HOW calendrically acute of BBC2 to mark the eve of the Sunday on
which we celebrate the baptism of Christ with a programme showing
how the sacrament ought to be administered - although, as
Britain's Tudor Treasure: A night at Hampton Court
(Saturday) was built around a reconstruction of the christening of
Henry VIII's son, Prince Edward, it was not exactly Common Worship,
in either the technical or everyday usage of that term.
It fulfilled two requirements: first, it celebrated the palace's
500th anniversary; and, second, it was an appetite-whetter for the
fast-approaching TV realisation of Hilary Mantel's Wolf
Hall (no doubt effecting by this partnership thrifty savings
in the costume department).
Our guides were Lucy Worsley and David Starkey, who between them
cast an irritating efflorescence of arch jokiness over the affair -
but there was much to admire. Starkey showed how little true
Reformation principles had affected worship at this level: it still
looked very much like a medieval Roman Catholic rite, and Cranmer -
whatever they might say in Geneva - wore a cope and mitre.
No rationalist demur compromised the significance of baptism: by
this action, Edward became a Christian, and therefore a prince; so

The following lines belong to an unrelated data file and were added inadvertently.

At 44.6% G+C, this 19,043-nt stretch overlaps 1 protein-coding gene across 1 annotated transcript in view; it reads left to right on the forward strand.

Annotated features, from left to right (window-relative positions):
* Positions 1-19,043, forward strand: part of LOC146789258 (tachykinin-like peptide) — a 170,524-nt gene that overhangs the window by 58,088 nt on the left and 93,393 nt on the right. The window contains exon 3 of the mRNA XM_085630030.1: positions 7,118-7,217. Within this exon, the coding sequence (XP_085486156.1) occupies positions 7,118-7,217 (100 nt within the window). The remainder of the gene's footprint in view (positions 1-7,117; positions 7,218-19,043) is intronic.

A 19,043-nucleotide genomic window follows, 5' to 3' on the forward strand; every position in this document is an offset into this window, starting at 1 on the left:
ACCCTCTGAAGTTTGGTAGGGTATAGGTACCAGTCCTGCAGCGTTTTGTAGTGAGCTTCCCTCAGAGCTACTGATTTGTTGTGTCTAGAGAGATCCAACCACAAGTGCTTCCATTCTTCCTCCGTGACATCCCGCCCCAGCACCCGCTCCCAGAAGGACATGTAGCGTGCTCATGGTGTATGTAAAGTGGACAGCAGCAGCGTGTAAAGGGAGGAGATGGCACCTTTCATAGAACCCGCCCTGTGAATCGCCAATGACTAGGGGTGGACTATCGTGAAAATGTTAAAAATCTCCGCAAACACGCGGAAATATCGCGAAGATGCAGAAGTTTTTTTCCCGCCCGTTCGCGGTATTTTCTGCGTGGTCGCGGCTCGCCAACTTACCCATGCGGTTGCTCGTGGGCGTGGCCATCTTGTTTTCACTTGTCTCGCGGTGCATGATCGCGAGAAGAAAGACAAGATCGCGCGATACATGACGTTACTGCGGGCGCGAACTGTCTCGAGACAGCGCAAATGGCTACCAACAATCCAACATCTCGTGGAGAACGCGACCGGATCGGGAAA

the trumpets could sound and the candles be lighted. For liturgical
wonks like me, many things could be savoured, and the
reconstruction brought to life items and actions that look odd in
Worsley emphasised that the huge formal procession of more than
100 members of the household and courtiers which wound its way
through the palace to the Chapel Royal and back again was perfectly
everyday: for royalty and aristocracy such processions were
standard, and every basic act was public and ritualised. But our
presenters missed out the crucial fact that one of the
participating groups still functions, daily, in exactly the same
way as it did then: the choir of the Chapel Royal.
Water as a destructive force rather than an effector of
salvation was the theme of Somerset: After the floods
(BBC2, Thursday of last week), a documentary on the aftermath of
last year's inundation of the village of Moorlands. I suspect that
most of those filmed will consider this to be not exactly a true
picture of what they lived through, but what we saw highlighted a
range of moral issues.
On the one hand, we saw resilience, determination, and good
humour: long-distance neighbours travelled across the country to
help those whose plight they knew about only from news on the TV.
Volunteers helped to repair houses where insurance companies found
a technical get-out absolving them from doing so.
On the other hand, some of the residents harboured a burning
sense that they were deliberately victimised. No doubt more money
should have been spent on anti-flooding measures; but, surely, the
most extreme weather will overwhelm whatever provision we might
make? And perhaps the concept of a dream home should be questioned.
Remember, the Tudor court was entirely peripatetic, moving on as
soon as it had picked the neighbourhood clean.